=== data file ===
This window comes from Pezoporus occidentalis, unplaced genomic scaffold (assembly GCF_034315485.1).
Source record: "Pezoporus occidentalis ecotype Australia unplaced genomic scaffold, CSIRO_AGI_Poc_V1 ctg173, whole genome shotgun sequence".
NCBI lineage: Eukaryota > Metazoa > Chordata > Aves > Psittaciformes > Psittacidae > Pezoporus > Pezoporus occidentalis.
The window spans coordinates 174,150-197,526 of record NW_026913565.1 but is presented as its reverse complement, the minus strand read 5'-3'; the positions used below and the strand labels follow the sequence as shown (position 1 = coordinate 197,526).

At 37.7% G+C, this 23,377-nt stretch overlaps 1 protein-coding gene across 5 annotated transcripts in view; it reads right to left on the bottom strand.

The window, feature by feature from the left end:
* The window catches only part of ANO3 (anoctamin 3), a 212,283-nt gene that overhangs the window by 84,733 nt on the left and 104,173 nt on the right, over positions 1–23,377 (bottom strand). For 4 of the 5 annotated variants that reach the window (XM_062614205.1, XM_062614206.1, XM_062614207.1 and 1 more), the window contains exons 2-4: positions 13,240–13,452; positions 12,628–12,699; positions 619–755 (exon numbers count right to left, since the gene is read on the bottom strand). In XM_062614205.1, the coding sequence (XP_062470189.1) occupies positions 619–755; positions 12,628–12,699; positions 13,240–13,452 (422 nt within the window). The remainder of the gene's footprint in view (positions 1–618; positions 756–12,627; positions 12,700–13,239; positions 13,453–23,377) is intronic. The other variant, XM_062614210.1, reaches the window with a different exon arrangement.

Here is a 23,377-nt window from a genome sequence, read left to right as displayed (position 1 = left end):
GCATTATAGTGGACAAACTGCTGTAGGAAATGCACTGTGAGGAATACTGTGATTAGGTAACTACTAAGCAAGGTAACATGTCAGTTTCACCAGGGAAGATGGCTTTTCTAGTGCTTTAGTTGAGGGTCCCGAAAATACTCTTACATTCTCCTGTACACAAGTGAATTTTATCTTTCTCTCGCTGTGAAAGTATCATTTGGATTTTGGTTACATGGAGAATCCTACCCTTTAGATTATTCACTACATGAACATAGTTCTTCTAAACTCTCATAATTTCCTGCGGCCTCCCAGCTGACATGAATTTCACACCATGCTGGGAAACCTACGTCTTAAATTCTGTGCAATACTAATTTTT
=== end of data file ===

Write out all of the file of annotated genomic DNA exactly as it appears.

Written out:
This window comes from Pezoporus occidentalis, unplaced genomic scaffold (assembly GCF_034315485.1).
Source record: "Pezoporus occidentalis ecotype Australia unplaced genomic scaffold, CSIRO_AGI_Poc_V1 ctg173, whole genome shotgun sequence".
NCBI lineage: Eukaryota > Metazoa > Chordata > Aves > Psittaciformes > Psittacidae > Pezoporus > Pezoporus occidentalis.
The window spans coordinates 174,150-197,526 of record NW_026913565.1 but is presented as its reverse complement, the minus strand read 5'-3'; the positions used below and the strand labels follow the sequence as shown (position 1 = coordinate 197,526).

At 37.7% G+C, this 23,377-nt stretch overlaps 1 protein-coding gene across 5 annotated transcripts in view; it reads right to left on the bottom strand.

The window, feature by feature from the left end:
* The window catches only part of ANO3 (anoctamin 3), a 212,283-nt gene that overhangs the window by 84,733 nt on the left and 104,173 nt on the right, over positions 1–23,377 (bottom strand). For 4 of the 5 annotated variants that reach the window (XM_062614205.1, XM_062614206.1, XM_062614207.1 and 1 more), the window contains exons 2-4: positions 13,240–13,452; positions 12,628–12,699; positions 619–755 (exon numbers count right to left, since the gene is read on the bottom strand). In XM_062614205.1, the coding sequence (XP_062470189.1) occupies positions 619–755; positions 12,628–12,699; positions 13,240–13,452 (422 nt within the window). The remainder of the gene's footprint in view (positions 1–618; positions 756–12,627; positions 12,700–13,239; positions 13,453–23,377) is intronic. The other variant, XM_062614210.1, reaches the window with a different exon arrangement.

Here is a 23,377-nt window from a genome sequence, read left to right as displayed (position 1 = left end):
GCATTATAGTGGACAAACTGCTGTAGGAAATGCACTGTGAGGAATACTGTGATTAGGTAACTACTAAGCAAGGTAACATGTCAGTTTCACCAGGGAAGATGGCTTTTCTAGTGCTTTAGTTGAGGGTCCCGAAAATACTCTTACATTCTCCTGTACACAAGTGAATTTTATCTTTCTCTCGCTGTGAAAGTATCATTTGGATTTTGGTTACATGGAGAATCCTACCCTTTAGATTATTCACTACATGAACATAGTTCTTCTAAACTCTCATAATTTCCTGCGGCCTCCCAGCTGACATGAATTTCACACCATGCTGGGAAACCTACGTCTTAAATTCTGTGCAATACTAATTTTT